6 Fresh Ideas for a Budding Entrepreneur

Get crafty when testing the start-up waters.

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Many people think, "I'd like to start my own business—if only I had a good idea."

Like any of these?

Personal focus groups. Many people buy clothes hoping it will make other people think them sexier, smarter, younger, older, etc. Shoppers have to rely on guesswork but imagine if, when deciding which of three pairs of Ray-Ban sunglasses to buy, you could easily poll all your Facebook friends? Wouldn't you do so? What if you were Ray-Ban's manufacturer: Don't you think you'd sell more sunglasses if, on the Ray-Ban website, one click enabled a potential customer to poll his or her friends? Wouldn't you pay big bucks to have that put on your site?

Monetize student work. College and graduate students pump out massive amounts of work that yield no benefit to the world. All that results from all those term papers and projects is a letter grade and feedback, if you're lucky. But what if your papers and projects were used by companies and nonprofits to help solve real-world problems?

So, do you want to offer a service to organizations in which you establish and run such programs? It could be as massive as a nationwide contest or as simple as phoning the instructor of the advanced graphic design course at the local art school and offering a $500 prize to the student in the class who designs the best logo, packaging, book cover, fundraising pitch, etc.

Fundraising auction planner. Nonprofits can make big bucks with an auction, but setting up and running one is very labor intensive: Recruiting volunteers, soliciting donations, placing them, arranging the venue, food, etc. It's a nice business opportunity for self-starting event-planner types who prefer to work for a nonprofit cause.

Clothing innovation. Buttoning and unbuttoning a dress shirt takes about two minutes. In our busy lives, saving even 10 minutes a week isn't trivial. Why not create shirts that, instead of buttons, have Velcro? Not only is it faster, the lines are cleaner, and of course, it's a boon to people with arthritis, Parkinson's, who have had a stroke, etc.

Businesses capitalizing on new laws. Many new laws create attractive business opportunities because people affected by the new law are forced to pay; it's not a discretionary spend. Examples: A new Illinois law makes it illegal for a boat to pick up plants and other material in one local body of water and then enter another body of water before being cleaned. In this case it could be a good opportunity to start a boat-cleaning business.

Colorado just passed a law requiring public and private school athletic coaches take annual training to recognize the symptoms of a concussion. In this instance, providing an online outlet to receive such training could be a great business opportunity.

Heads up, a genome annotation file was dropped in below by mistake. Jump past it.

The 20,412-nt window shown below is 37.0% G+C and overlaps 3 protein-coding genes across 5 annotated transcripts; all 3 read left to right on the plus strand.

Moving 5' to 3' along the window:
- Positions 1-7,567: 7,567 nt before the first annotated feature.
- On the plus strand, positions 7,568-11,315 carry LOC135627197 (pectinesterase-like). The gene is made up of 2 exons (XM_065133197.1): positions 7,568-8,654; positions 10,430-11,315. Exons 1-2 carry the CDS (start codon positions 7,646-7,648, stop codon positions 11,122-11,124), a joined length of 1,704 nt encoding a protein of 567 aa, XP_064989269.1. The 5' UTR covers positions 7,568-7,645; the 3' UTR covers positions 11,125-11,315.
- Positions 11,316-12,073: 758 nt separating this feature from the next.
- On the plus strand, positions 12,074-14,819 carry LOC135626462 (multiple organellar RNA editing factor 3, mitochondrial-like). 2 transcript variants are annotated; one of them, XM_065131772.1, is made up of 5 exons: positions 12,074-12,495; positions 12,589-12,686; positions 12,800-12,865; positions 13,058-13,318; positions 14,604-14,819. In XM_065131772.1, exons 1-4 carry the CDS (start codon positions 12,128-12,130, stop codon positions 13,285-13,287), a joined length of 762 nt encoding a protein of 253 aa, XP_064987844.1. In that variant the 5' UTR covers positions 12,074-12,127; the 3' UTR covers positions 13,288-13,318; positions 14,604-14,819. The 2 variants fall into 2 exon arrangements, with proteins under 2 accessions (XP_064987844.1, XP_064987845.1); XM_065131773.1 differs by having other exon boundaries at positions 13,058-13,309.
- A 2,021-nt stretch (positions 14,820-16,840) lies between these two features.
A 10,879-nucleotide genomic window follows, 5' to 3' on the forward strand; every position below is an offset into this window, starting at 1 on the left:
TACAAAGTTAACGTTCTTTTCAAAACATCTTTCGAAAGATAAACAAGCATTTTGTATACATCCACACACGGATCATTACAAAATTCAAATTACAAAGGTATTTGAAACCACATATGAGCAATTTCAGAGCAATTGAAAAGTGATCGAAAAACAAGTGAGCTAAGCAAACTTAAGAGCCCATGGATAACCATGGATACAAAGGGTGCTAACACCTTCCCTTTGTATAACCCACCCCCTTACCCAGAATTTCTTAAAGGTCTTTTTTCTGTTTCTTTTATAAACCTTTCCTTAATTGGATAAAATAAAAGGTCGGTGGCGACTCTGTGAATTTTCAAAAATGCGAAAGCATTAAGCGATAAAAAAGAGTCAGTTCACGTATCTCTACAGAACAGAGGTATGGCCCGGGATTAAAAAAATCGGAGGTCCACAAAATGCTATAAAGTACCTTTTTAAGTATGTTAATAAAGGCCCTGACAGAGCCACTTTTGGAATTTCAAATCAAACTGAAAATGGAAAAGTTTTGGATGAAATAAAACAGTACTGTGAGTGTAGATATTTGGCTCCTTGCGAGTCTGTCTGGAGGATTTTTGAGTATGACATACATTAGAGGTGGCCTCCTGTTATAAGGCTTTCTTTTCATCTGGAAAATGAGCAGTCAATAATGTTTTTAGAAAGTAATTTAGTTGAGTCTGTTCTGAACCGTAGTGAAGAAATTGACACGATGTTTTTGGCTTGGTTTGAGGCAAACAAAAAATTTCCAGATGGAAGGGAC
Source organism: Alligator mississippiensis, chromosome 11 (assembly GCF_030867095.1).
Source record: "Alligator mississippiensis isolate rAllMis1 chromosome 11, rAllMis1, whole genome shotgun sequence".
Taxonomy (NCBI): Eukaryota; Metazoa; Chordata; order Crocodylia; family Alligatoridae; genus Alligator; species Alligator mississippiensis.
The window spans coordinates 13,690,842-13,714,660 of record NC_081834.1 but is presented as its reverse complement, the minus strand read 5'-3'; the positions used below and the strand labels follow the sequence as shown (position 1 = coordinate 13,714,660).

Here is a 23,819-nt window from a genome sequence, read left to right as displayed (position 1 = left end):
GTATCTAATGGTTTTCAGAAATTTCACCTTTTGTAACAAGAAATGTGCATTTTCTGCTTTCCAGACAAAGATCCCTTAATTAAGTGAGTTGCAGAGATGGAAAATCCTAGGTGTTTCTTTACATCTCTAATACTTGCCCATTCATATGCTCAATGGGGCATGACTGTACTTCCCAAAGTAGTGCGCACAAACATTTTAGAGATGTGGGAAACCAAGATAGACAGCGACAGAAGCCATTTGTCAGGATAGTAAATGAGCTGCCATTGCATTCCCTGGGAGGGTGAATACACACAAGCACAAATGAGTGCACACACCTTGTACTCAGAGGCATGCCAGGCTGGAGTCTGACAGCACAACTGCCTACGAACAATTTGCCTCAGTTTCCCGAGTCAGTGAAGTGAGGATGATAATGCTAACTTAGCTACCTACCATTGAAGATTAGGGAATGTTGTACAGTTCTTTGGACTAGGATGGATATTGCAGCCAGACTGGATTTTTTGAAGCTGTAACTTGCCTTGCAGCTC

Job search agent. Most people hate looking for a job. But what if job seekers could do what actors, athletes, and authors do and hire an agent to set up interviews? The agent would write and phone potential employers pitching his or her client. To preempt employers' concern that it's weird for a job seeker to hire an agent, the agent can explain, "It's not unusual: actors, athletes, and authors do it all the time. My clients are about efficiency. They feel they can land the right job more quickly by outsourcing the initial parts of the job search. Isn't that the sort of efficiency-minded employee you want?"

That idea emerged from pleas that job seekers have made to career counselors. "Can't you make the initial inquiries to employers? I'll be happy to show up for interviews." Indeed, many good business ideas spring from one's own work experience. Any come to mind for you?

A Cautionary Note

You may be intrigued by one or more of these new ideas but the leading edge may turn out to be the bleeding edge—guinea pigs usually die. If you want to reduce the risk of self-employment, you might want to follow this rule: Don't innovate; replicate. Leave the innovation to corporations and fat cats who can more easily afford a few failures.

Here's an example of a tried-and-true business: shoeshine stand. This is among the simplest, lowest-cost, highest profit-margin businesses, where little skill is required. Igor Sauchuk simply asked JFK Airport if he could open a shoeshine stand. They said yes, and charged him no rent. He had a friend build the stand and he opened up shop. A clever name can help: For example, "Dianne FineShine."

In truth, the idea is the easy part. A-level execution is the hard part. At every step of the way in setting up and running your business, ask yourself, what's the smartest, most cost-effective approach? Don't know? Talk to successful, ethical businesspeople, especially those who run a business similar to yours. If you're worried they won't help a competitor, speak with someone outside your locale.

Today, when so many employers hire only part-time, no benefits, with wages stagnant, self-employment can be a more likely path to solid income—and you can't be fired.

Just be careful out there.

The San Francisco Bay Guardian called Dr. Nemko "The Bay Area's Best Career Coach" and he was Contributing Editor for Careers at U.S. News. His sixth and seventh books were published in 2012: How to Do Life: What They Didn't Teach You in School and What's the Big Idea? 39 Disruptive Proposals for a Better America. More than 1,000 of his published writings are free on www.martynemko.com. He posts here every Monday.

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careers
entrepreneurship

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